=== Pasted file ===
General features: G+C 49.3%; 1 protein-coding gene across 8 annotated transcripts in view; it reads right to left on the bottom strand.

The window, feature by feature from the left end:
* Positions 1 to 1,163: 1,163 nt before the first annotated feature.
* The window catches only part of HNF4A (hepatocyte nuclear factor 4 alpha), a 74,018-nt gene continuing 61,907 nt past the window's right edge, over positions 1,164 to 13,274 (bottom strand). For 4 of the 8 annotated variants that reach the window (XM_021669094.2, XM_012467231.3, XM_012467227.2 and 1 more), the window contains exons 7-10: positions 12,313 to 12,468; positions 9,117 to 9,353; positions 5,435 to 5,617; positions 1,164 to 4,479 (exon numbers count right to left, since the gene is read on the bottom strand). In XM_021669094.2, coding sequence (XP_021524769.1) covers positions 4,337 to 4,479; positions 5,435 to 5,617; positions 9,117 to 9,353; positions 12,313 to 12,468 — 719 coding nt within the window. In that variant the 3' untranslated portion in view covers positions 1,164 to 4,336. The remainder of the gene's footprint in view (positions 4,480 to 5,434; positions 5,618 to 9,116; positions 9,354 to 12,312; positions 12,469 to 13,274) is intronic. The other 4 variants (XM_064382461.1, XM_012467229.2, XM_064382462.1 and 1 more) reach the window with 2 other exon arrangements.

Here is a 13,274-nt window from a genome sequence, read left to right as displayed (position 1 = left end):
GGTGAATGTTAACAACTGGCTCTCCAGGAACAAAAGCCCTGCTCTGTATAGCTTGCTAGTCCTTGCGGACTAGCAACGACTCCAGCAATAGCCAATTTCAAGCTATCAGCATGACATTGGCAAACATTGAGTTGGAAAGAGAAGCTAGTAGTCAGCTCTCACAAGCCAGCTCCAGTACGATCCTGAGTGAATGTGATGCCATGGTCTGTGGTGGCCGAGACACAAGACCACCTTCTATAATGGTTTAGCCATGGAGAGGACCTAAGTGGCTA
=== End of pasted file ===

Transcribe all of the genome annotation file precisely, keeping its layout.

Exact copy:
General features: G+C 49.3%; 1 protein-coding gene across 8 annotated transcripts in view; it reads right to left on the bottom strand.

The window, feature by feature from the left end:
* Positions 1 to 1,163: 1,163 nt before the first annotated feature.
* The window catches only part of HNF4A (hepatocyte nuclear factor 4 alpha), a 74,018-nt gene continuing 61,907 nt past the window's right edge, over positions 1,164 to 13,274 (bottom strand). For 4 of the 8 annotated variants that reach the window (XM_021669094.2, XM_012467231.3, XM_012467227.2 and 1 more), the window contains exons 7-10: positions 12,313 to 12,468; positions 9,117 to 9,353; positions 5,435 to 5,617; positions 1,164 to 4,479 (exon numbers count right to left, since the gene is read on the bottom strand). In XM_021669094.2, coding sequence (XP_021524769.1) covers positions 4,337 to 4,479; positions 5,435 to 5,617; positions 9,117 to 9,353; positions 12,313 to 12,468 — 719 coding nt within the window. In that variant the 3' untranslated portion in view covers positions 1,164 to 4,336. The remainder of the gene's footprint in view (positions 4,480 to 5,434; positions 5,618 to 9,116; positions 9,354 to 12,312; positions 12,469 to 13,274) is intronic. The other 4 variants (XM_064382461.1, XM_012467229.2, XM_064382462.1 and 1 more) reach the window with 2 other exon arrangements.

Here is a 13,274-nt window from a genome sequence, read left to right as displayed (position 1 = left end):
GGTGAATGTTAACAACTGGCTCTCCAGGAACAAAAGCCCTGCTCTGTATAGCTTGCTAGTCCTTGCGGACTAGCAACGACTCCAGCAATAGCCAATTTCAAGCTATCAGCATGACATTGGCAAACATTGAGTTGGAAAGAGAAGCTAGTAGTCAGCTCTCACAAGCCAGCTCCAGTACGATCCTGAGTGAATGTGATGCCATGGTCTGTGGTGGCCGAGACACAAGACCACCTTCTATAATGGTTTAGCCATGGAGAGGACCTAAGTGGCTA